Achieving an 800 credit score isn’t unattainable. Anyone who manages their credit properly can reach and maintain a healthy credit score of 800. Having an 800 credit score will allow you to qualify for better interest rates and terms on future loans and credit card inquiries. Not only will you save money in the long term, but you’ll be viewed as creditworthy.”

Maintain your credit card balances low, this is how to earn the highest experian credit score. While a great rule of thumb is to keep your balances below 30 percent of the credit limit, to reach and maintain an 800 credit score aim to utilize even less than 30 percent. Utilizing 10 percent or less of your credit utilization ratio will ensure you’re on your way to achieving a perfect credit score. Don’t skip a payment. *Your payment history is an important factor that makes up your credit score. The more on-time payments you make and hold on your credit history, the better it is for your credit score. Whether you keep a bill calendar or set reminders on your phone, make sure you never miss any minimum monthly payments.

One late payment could damage your high credit score more than it would someone with an average score. Avoid credit checks. While credit checks are often unavoidable, remember that each time you apply for a credit card, loan or even for an apartment, a hard inquiry is placed on your credit report. Although hard inquiries are only 10 percent of your credit score, it can be the difference between a perfect score and a good score. To avoid multiple credit inquiries, do your research. Before you apply for a loan or credit card ensure that it’s the best option for you so you won’t later apply to another card or loan that better fits your needs.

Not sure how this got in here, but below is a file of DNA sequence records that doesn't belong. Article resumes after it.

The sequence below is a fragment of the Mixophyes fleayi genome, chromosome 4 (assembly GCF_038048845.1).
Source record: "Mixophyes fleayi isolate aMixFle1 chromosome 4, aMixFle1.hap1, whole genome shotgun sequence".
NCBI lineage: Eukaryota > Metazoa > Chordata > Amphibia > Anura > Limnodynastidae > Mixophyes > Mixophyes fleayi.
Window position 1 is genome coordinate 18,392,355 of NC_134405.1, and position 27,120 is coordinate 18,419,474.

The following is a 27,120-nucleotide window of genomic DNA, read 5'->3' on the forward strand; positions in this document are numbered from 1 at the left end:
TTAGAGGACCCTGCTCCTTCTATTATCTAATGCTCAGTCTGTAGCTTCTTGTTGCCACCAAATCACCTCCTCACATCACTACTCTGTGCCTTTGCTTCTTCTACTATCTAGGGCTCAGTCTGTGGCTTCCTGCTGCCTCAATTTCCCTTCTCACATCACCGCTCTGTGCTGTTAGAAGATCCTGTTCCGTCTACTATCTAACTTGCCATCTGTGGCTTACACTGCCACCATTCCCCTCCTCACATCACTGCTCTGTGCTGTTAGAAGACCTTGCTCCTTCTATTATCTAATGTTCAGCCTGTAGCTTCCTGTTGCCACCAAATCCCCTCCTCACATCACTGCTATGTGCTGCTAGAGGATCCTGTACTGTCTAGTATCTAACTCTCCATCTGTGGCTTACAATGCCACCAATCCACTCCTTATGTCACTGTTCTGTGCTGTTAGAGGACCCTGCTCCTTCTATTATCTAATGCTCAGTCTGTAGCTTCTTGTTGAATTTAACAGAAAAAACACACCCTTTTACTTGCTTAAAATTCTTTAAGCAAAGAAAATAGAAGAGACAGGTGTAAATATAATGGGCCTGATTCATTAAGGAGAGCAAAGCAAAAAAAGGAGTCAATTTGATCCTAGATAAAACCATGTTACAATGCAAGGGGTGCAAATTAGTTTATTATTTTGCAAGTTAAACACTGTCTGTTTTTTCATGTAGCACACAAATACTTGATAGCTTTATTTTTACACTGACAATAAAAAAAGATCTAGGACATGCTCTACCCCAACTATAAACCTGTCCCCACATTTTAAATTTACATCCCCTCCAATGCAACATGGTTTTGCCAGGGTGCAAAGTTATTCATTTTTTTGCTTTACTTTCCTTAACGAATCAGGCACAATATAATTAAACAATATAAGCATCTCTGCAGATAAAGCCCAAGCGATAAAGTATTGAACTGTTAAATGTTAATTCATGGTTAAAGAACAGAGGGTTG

Andrei Vasilescu

If you can achieve 800+ credit score you will be eligible for the best available loans at the lowest possible interest rates and most likely you will qualify for the 0% interest rate credit cards. Here are a few tips which will help you to reach the magic mark of 800 credit score. Pay bills on time: Your payment history is probably the most important and
decisive factor to attain the elusive 800 credit mark. The more times you succeed to pay the bills in time, the better credit score you will accumulate and each late payment will damage your credit score. Therefore, try to pay every bill on time by sacrificing other expenses.*

Build long credit history: Borrowers having short credit history are usually considered risky by the lenders. Therefore, to create the better impression and to reach 800 credit score, you should build and maintain a long credit history. Instead of removing from your credit report, you have to keep your credit accounts open, even without balance.*

Keep the usage low: If you can keep your credit usage less than 25% of your total credit limit, then you have the maximum chance of getting a very good credit score. In case of $1000 total credit limit, you must try to owe less than $250 if your target is to achieve 800 credit score. More debt than that limit damages your credit score.*

Have diverse credit: Diversifying your credit account will help you to build a fantastic credit score. Successfully carrying debts of a home loan, an auto loan, a student loan and a mortgage will undoubtedly impress the lenders and the card holder will gain a fantastic credit score. This diversification of debts will provide you extra mileage to reach 800 marks.